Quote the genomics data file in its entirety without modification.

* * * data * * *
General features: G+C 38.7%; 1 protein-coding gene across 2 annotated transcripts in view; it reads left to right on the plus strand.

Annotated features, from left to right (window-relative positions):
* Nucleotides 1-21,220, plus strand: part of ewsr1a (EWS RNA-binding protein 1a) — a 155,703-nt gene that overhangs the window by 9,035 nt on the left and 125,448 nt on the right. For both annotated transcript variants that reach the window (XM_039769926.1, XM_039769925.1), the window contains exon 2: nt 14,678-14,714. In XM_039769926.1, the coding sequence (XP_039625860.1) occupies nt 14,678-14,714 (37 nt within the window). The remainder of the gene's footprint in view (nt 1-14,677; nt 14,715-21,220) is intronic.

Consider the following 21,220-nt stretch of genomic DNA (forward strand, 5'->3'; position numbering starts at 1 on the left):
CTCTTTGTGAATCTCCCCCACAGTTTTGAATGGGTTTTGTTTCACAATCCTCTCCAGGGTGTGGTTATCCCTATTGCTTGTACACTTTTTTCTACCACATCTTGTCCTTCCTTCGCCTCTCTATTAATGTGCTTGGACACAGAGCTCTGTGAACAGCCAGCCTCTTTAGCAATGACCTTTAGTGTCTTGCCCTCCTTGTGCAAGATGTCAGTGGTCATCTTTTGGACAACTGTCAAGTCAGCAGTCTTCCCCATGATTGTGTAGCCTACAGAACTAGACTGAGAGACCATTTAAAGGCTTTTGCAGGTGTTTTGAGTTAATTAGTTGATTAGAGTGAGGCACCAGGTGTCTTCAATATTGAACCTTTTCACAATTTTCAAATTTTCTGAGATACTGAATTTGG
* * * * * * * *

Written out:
General features: G+C 38.7%; 1 protein-coding gene across 2 annotated transcripts in view; it reads left to right on the plus strand.

Annotated features, from left to right (window-relative positions):
* Nucleotides 1-21,220, plus strand: part of ewsr1a (EWS RNA-binding protein 1a) — a 155,703-nt gene that overhangs the window by 9,035 nt on the left and 125,448 nt on the right. For both annotated transcript variants that reach the window (XM_039769926.1, XM_039769925.1), the window contains exon 2: nt 14,678-14,714. In XM_039769926.1, the coding sequence (XP_039625860.1) occupies nt 14,678-14,714 (37 nt within the window). The remainder of the gene's footprint in view (nt 1-14,677; nt 14,715-21,220) is intronic.

Consider the following 21,220-nt stretch of genomic DNA (forward strand, 5'->3'; position numbering starts at 1 on the left):
CTCTTTGTGAATCTCCCCCACAGTTTTGAATGGGTTTTGTTTCACAATCCTCTCCAGGGTGTGGTTATCCCTATTGCTTGTACACTTTTTTCTACCACATCTTGTCCTTCCTTCGCCTCTCTATTAATGTGCTTGGACACAGAGCTCTGTGAACAGCCAGCCTCTTTAGCAATGACCTTTAGTGTCTTGCCCTCCTTGTGCAAGATGTCAGTGGTCATCTTTTGGACAACTGTCAAGTCAGCAGTCTTCCCCATGATTGTGTAGCCTACAGAACTAGACTGAGAGACCATTTAAAGGCTTTTGCAGGTGTTTTGAGTTAATTAGTTGATTAGAGTGAGGCACCAGGTGTCTTCAATATTGAACCTTTTCACAATTTTCAAATTTTCTGAGATACTGAATTTGG